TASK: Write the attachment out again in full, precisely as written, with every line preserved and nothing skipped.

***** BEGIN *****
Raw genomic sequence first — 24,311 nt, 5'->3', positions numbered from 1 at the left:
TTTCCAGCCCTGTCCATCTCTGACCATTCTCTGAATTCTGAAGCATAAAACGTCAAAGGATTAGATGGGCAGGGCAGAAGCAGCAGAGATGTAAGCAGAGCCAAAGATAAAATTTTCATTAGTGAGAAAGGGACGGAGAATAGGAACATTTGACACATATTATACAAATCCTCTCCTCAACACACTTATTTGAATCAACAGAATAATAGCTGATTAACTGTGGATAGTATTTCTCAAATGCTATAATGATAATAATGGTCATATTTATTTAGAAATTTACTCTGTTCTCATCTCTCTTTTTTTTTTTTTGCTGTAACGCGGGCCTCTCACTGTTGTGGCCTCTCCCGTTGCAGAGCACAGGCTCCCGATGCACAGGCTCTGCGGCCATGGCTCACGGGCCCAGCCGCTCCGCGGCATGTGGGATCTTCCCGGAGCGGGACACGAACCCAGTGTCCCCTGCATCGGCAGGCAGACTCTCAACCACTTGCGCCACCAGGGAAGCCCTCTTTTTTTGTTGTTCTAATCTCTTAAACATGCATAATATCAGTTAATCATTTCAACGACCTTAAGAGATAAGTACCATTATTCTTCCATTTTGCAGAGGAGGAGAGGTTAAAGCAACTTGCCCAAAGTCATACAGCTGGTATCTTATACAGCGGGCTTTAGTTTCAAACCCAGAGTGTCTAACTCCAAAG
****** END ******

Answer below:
Raw genomic sequence first — 24,311 nt, 5'->3', positions numbered from 1 at the left:
TTTCCAGCCCTGTCCATCTCTGACCATTCTCTGAATTCTGAAGCATAAAACGTCAAAGGATTAGATGGGCAGGGCAGAAGCAGCAGAGATGTAAGCAGAGCCAAAGATAAAATTTTCATTAGTGAGAAAGGGACGGAGAATAGGAACATTTGACACATATTATACAAATCCTCTCCTCAACACACTTATTTGAATCAACAGAATAATAGCTGATTAACTGTGGATAGTATTTCTCAAATGCTATAATGATAATAATGGTCATATTTATTTAGAAATTTACTCTGTTCTCATCTCTCTTTTTTTTTTTTTGCTGTAACGCGGGCCTCTCACTGTTGTGGCCTCTCCCGTTGCAGAGCACAGGCTCCCGATGCACAGGCTCTGCGGCCATGGCTCACGGGCCCAGCCGCTCCGCGGCATGTGGGATCTTCCCGGAGCGGGACACGAACCCAGTGTCCCCTGCATCGGCAGGCAGACTCTCAACCACTTGCGCCACCAGGGAAGCCCTCTTTTTTTGTTGTTCTAATCTCTTAAACATGCATAATATCAGTTAATCATTTCAACGACCTTAAGAGATAAGTACCATTATTCTTCCATTTTGCAGAGGAGGAGAGGTTAAAGCAACTTGCCCAAAGTCATACAGCTGGTATCTTATACAGCGGGCTTTAGTTTCAAACCCAGAGTGTCTAACTCCAAAG